I Bonds Have Been All the Rage. Are They Still Worth Buying Now?

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  • I bonds are a low-risk way to protect your money from inflation.
  • I bonds are exempt from state and local income taxes.
  • You don't have to pay federal taxes on I bonds until you cash out.

If you're looking for a way to protect your funds from inflation, I bonds may be precisely what you're seeking.

As the stock market struggles to regain its footing and inflation eats into savings, I bonds have become an attractive alternative to riskier investments. Much has been written about I bonds since the pandemic locked down the country, but what about today? Are I bonds still worth the investment?

What is an I bond?

An I bond is a type of U.S. savings bond (not to be confused with EE savings bonds). I bonds are designed to protect the value of your cash from inflation. They are a high-yield, lower-risk investment vehicle. With an I bond, you earn both a fixed rate of interest and a rate that changes with inflation. Twice a year, the inflation rate is set for the next six months.

Through Oct. 31, 2022, the interest rate on I bonds is 9.62%, with that amount being guaranteed until November, when the Treasury has announced that the composite rate will move to 6.48%. That rate is guaranteed for six months, when it will again be calculated based on inflation.

The nitty gritty

Investors can purchase up to $10,000 worth of I bonds each year through the government's TreasuryDirect website. They can then purchase another $5,000 worth with their tax refunds. This brings the total a person can invest in I bonds to $15,000.

How interest is calculated

The Treasury calculates interest by using a composite rate. Composite rates are based on two things: Fixed interest and a rate adjusted for inflation. Although interest is earned monthly, you can't access it until the bond is cashed out.

How interest is paid out

An investor must hold an I bond for a minimum of five years to receive all interest due and cannot cash out before 12 months. Any I bonds cashed out after 12 months but before the five-year mark loses three months' worth of interest.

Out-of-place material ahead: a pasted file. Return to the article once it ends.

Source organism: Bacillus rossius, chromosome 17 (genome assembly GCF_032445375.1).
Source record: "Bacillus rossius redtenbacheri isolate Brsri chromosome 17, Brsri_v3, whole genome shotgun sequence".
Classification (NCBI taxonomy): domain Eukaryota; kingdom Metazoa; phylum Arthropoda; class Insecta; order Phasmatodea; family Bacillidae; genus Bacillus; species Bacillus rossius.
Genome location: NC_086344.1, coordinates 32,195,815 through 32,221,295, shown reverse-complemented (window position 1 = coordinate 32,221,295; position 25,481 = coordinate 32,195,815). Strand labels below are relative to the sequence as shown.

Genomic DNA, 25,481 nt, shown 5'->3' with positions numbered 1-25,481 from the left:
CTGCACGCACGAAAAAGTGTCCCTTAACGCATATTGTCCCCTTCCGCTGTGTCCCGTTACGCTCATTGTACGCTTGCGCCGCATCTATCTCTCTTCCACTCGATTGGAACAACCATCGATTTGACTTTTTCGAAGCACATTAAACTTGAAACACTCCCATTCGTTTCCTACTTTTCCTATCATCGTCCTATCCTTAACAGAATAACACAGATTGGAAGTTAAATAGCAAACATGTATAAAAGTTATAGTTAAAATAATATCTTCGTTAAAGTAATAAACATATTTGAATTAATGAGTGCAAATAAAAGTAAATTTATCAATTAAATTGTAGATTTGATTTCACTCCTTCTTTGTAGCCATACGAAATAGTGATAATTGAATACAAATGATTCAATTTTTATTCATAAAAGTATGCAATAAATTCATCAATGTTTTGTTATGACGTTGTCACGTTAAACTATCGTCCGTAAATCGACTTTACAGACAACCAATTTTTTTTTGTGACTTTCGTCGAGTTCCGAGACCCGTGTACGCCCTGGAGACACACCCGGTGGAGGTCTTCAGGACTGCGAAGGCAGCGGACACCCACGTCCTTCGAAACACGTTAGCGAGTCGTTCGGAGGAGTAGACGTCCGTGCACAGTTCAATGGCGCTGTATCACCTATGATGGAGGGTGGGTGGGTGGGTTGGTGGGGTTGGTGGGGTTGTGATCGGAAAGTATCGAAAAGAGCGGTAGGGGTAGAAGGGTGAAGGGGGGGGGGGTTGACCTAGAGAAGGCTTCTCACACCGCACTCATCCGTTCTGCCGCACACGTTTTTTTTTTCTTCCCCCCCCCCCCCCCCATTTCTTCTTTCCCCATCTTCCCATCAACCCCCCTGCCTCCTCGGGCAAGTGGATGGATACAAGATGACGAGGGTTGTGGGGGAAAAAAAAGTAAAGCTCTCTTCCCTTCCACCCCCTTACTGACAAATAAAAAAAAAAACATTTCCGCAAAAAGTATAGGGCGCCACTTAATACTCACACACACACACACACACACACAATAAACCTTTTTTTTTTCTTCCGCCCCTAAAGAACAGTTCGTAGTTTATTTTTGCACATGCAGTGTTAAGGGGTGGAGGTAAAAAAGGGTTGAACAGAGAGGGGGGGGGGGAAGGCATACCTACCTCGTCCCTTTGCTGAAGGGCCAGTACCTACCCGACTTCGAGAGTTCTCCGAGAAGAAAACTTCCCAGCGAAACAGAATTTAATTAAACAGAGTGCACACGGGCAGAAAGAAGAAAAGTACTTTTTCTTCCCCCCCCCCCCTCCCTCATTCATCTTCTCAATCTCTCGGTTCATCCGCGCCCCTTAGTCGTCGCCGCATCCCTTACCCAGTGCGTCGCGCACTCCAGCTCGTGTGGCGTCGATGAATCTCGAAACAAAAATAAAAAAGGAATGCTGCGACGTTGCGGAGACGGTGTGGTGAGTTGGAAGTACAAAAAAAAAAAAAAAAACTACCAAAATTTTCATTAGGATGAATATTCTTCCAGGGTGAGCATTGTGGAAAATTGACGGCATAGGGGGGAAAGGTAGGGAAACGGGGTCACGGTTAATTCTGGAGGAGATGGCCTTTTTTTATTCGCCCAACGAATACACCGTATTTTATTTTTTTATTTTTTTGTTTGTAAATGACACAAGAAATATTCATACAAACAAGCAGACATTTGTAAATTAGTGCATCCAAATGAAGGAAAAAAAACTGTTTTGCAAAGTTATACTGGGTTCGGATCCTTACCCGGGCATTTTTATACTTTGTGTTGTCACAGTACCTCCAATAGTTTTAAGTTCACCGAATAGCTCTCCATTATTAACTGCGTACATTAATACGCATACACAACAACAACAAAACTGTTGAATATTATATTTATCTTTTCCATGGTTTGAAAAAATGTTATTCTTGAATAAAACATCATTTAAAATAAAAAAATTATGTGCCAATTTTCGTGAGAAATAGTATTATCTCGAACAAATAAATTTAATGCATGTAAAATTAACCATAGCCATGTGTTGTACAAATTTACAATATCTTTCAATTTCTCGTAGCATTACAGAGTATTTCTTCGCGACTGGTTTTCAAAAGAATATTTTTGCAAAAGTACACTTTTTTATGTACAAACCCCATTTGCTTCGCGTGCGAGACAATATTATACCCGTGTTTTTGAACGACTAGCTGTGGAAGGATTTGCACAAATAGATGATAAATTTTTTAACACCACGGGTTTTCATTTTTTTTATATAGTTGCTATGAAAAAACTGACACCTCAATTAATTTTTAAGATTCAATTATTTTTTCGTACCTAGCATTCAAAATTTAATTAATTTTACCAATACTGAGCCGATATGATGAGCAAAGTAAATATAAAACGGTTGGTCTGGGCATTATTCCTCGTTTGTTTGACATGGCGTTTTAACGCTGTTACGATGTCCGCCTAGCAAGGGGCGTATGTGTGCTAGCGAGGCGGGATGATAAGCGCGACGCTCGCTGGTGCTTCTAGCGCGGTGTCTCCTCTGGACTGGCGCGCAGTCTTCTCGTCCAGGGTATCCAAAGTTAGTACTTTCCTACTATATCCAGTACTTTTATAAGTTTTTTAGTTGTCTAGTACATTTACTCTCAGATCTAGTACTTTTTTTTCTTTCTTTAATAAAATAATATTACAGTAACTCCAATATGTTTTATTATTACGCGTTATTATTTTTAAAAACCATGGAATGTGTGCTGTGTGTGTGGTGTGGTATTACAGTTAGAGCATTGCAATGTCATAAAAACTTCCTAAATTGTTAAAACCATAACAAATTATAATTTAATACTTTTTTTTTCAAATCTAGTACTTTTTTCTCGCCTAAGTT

I bonds carry a 20-year maturity period, followed by a 10-year extended period. In total, that's a maturity of 30 years. After five years, though, you can cash an I bond without penalty.


I bonds are exempt from state and local income taxes, making them even more attractive as a low-risk investment for those who live in high-tax areas of the country. In addition, I bond owners can defer federal income tax on the accrued interest for up to 30 years.

One thing to keep in mind is that you may end up passing this tax burden on to someone else. Let's say you purchase I bonds each year for the next 20 years with plans to allow each bond to mature. However, you die and leave the I bonds to a beneficiary. It's the beneficiary who will be responsible for paying taxes once the I bonds are cashed.

A special perk

A cashed I bond may be 100% tax-free if you use it to pay college tuition and fees at an eligible college or university.

Nothing in life is guaranteed, but…

In answer to the question of whether I bonds are still worth buying, the answer is yes. After all, any investment vehicle offered by the U.S. Treasury has almost no risk of default. If you're looking for an investment with little to no risk and a high rate of return, there are few options better than I bonds.

If you determine that an I bond is right for you, you can make a purchase directly from the U.S. Department of Treasury rather than visit a brokerage.

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